Some months ago, I was moved to write a post about fake reviews. I got quite a stroppy comment from one reader who said s/he was fed up with authors telling readers about fake reviews, and we should trust people to have the common sense to be able to spot the fake reviews. Frankly, I was embarrassed that I may have caused offence, and I took the post down. And now I wish I hadn’t.

In the last few weeks, there have been a endless articles, tweets and blog posts about fake reviews, and whilst I am prepared to accept that the amateur faker can usually be spotted a mile off, I think my previous reader had underestimated the seriousness of the whole sock puppet mentality out there. This is not about people’s family and friends writing one-liners ‘the best book I’ve ever read’, or their worst enemies writing ‘wish I’d saved the money’. This is now a very serious issue.

continue reading

Review: I Was in Love with a Short Man Once by Kim Dalferes

The Art of Storytelling is Alive and Well…

This ‘Crazy Southern Irish Gal’ has definitely got the ‘gift of the gab’! Having been brought up in Florida during the seventies, she tells us about her life through a wonderful series of colourful characters, mishaps, confessions and events. I found myself completely drawn into her stories from the first page, recalling some of the personalities from my own childhood along the way.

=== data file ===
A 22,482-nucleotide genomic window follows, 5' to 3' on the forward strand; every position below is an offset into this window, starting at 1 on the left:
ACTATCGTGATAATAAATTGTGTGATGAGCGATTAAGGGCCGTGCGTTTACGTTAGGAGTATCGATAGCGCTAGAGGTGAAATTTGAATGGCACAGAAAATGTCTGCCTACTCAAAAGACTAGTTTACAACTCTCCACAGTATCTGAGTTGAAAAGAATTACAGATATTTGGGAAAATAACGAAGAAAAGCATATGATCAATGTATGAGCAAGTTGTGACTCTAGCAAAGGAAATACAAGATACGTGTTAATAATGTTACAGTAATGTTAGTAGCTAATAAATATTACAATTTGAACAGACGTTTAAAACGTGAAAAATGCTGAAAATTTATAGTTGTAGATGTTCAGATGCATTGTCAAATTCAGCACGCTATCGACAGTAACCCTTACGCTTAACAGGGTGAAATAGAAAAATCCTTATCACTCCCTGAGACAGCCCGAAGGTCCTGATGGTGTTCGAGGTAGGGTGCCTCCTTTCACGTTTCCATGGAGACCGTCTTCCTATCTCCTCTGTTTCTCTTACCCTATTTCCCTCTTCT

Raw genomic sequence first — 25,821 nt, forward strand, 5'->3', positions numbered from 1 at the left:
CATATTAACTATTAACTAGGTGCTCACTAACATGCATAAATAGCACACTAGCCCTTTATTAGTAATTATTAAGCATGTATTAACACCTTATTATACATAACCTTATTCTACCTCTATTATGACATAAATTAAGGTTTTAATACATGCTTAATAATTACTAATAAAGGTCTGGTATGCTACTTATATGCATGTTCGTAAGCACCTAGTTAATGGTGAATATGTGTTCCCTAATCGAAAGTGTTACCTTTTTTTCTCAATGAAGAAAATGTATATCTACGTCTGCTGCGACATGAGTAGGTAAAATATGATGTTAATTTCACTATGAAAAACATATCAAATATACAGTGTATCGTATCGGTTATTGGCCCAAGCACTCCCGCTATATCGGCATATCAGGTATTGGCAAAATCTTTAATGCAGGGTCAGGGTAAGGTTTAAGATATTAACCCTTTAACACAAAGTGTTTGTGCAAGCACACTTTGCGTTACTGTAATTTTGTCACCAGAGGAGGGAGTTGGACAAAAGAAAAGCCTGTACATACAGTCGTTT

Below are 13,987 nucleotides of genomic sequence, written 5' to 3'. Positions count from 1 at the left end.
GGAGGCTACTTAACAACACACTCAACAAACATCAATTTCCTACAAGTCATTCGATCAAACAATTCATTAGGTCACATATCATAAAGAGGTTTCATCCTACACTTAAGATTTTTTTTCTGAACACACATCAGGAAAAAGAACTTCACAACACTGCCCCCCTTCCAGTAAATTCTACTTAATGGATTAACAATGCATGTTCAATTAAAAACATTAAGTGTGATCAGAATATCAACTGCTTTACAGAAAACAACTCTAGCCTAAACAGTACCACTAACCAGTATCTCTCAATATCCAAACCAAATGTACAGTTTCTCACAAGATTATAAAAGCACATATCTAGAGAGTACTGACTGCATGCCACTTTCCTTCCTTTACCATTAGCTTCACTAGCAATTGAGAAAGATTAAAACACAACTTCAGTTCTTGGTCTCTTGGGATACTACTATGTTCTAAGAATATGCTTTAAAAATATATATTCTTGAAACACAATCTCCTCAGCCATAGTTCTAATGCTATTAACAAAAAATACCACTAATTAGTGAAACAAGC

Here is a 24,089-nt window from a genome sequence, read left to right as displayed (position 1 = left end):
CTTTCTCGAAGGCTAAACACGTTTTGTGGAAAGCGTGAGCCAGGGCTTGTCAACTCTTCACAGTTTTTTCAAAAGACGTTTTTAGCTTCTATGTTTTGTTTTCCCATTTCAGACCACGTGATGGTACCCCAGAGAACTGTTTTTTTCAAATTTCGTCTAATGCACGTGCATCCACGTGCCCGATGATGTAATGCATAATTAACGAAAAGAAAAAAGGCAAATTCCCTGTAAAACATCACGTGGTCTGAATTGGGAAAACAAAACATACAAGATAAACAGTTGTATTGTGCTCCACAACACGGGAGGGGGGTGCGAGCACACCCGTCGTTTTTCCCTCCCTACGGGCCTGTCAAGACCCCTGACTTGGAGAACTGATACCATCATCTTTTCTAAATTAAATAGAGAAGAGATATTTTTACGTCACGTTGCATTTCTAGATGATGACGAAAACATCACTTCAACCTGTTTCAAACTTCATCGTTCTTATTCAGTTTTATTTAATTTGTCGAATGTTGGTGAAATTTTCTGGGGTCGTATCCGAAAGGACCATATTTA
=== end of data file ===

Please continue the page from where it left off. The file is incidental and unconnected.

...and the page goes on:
You feel privileged to have been part of her journey down memory lane. Her true gift of storytelling conjures up cleverly selected images from the seventies right through to present day. This book is well written, funny and covers the complete spectrum of topics and challenges we all come across in our daily lives, but we often take their significance or importance for granted. It handles sensitive issues with great openness, honesty and humour and will leave you with a warm fuzzy feeling inside; wanting to reconnect with your past.

In many ways this book is quite cathartic and it will make you think about some of the decisions you have made throughout your own life. It teaches us that sometimes it’s good to stop and recollect the simple things and take stock of who we are and what we have achieved; celebrate the positive, forgive and forget the negative and move on with your life.